Slide 7.  Chat

Chatrooms come in many varieties. I have divided the area into three, two are text-based and one is voice-based. These are not clear divisions necessarily, and they all have aspects of each other.

Instant Messenger (IM), ICQ, SMS type of text-based-chat where only two people at a time are involved. This is a gender of writing that is difficult to research and analyze as it is not possible to observe two others chatting unless they allow a screen shot of their dialogue. But the writing style has several of the same qualities, use of emoticons, abbreviations and fleeting-text as a chatroom which has more than two speaking at the same time. Some of the multiple person chatroom features are difficult to employ in a two person chatroom. It is difficult to lurk as there is no conversation to lurk at. Threads and discontinuity are possible but it is not as chaotic as a multi person chat. However, there still exists a possibility for a very creative collaboration. SMS messaging on mobile (cell) phones is even more limited and the use of emoticons and abbreviations are vital as only a couple of dozen figures are allowed per message.

*      3D virtual chat or avatar-chat uses primarily voice to communicate with. Many no longer do not use text at all, and though the computer keyboard is used for navigation this form of chatroom is better suited for role or game playing or performance orientated communication.

Slide 8 Sample of a virtual-chat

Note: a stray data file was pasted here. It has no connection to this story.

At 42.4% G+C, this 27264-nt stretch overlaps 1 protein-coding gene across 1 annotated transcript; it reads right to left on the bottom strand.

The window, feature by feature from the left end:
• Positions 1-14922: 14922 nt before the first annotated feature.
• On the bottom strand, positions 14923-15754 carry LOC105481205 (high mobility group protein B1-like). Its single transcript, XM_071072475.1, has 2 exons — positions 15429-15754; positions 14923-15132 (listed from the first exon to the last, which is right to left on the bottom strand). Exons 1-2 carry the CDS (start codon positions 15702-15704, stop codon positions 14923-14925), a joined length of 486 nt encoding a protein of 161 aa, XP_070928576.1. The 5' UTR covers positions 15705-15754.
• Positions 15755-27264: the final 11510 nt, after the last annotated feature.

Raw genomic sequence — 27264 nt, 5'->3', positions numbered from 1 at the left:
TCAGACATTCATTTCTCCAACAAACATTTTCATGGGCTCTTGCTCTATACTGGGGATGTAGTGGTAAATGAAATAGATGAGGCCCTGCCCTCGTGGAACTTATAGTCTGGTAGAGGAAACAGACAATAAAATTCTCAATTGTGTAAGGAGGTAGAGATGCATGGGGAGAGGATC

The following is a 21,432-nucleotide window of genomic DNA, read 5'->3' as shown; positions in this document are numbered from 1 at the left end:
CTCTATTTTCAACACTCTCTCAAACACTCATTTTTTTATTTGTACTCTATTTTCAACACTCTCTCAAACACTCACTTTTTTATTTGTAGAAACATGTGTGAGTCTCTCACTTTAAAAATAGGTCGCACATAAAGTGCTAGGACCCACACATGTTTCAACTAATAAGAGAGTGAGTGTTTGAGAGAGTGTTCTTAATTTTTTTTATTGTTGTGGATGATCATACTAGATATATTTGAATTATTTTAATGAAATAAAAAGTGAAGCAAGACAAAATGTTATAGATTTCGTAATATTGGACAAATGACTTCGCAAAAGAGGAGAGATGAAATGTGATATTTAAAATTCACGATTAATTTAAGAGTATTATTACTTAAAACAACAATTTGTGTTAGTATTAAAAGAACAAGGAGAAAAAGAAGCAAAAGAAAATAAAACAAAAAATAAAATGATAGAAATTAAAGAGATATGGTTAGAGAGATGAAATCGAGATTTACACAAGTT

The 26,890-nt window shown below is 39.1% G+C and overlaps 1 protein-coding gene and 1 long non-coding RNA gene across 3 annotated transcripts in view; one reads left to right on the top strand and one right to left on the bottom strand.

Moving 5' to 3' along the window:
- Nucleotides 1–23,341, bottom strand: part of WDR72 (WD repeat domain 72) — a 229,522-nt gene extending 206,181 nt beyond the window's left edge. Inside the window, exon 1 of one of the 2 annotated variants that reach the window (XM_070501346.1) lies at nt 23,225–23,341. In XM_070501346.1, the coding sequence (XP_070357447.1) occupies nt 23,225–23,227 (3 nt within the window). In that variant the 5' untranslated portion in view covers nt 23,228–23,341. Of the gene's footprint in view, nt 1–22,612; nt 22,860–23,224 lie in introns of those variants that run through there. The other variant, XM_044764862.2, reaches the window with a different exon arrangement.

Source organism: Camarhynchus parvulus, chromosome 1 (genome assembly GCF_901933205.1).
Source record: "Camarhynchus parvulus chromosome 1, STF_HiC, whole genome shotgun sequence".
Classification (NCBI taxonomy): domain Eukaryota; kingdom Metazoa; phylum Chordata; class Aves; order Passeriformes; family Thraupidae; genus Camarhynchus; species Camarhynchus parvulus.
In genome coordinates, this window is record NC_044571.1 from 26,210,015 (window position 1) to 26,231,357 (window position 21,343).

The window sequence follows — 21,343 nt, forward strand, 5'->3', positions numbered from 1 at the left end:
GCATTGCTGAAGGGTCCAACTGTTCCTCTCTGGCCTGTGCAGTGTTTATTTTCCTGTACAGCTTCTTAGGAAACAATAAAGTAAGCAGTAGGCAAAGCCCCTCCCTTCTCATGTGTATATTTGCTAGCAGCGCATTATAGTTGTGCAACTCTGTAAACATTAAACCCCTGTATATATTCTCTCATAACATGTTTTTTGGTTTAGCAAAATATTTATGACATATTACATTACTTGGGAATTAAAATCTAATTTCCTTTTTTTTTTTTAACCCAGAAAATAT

This slide shows two characters or avatars conversing. They can close in on one another or exist above, below or in another area of the chatroom. They can explore many virtual worlds together and discourse is through voice.

*      Internet Relay Chat (IRC) or text-base chat is a linear scrollable conversation, and is what I will discuss for the rest of this paper.

 

Slide 9.  Chatroom Types 

 

*      Moderated/un-moderated

 http://se.unisa.edu.au/phd/moderated_unmoderated.htm
 

For example, placing these two chats side by side we can see the difference between a moderated chatroom and an unmoderated chat. The moderated chat in this example is controlled, and even though there is interactivity,  there is no room allowed by the moderator for wide open free writing which is common in an un-moderated chat room. Unmoderated chatrooms give one full ability to say what they wish and when. Moderated chatrooms are censored to keep users either on the given topic or to weed out people who are not suitable for that particular chatroom. For example, a person may be pushed out of a chatroom for using language not appropriate for that room.  Moderated chatrooms are useful when an authority on a subject or a popular person is available to chat with. If it is a popular person then it would be difficult for thousands of people to all ask questions at the same time. With an authority on a subject, just as shown in the moderated chat above, the moderator is able to keep people on the subject matter. Moderated chatrooms tend not to have as many threads as unmoderated. Chatters do not go off onto tangents but are forced to stay on one topic. Users submit their question and the moderator passes it on to the quest ‘speaker. For example, in a moderated chat about September 11th people form questions and answers and the chat appears as an edit version of the conversation. The primary feature of moderated chats is that they seldom use emoticons and abbreviations.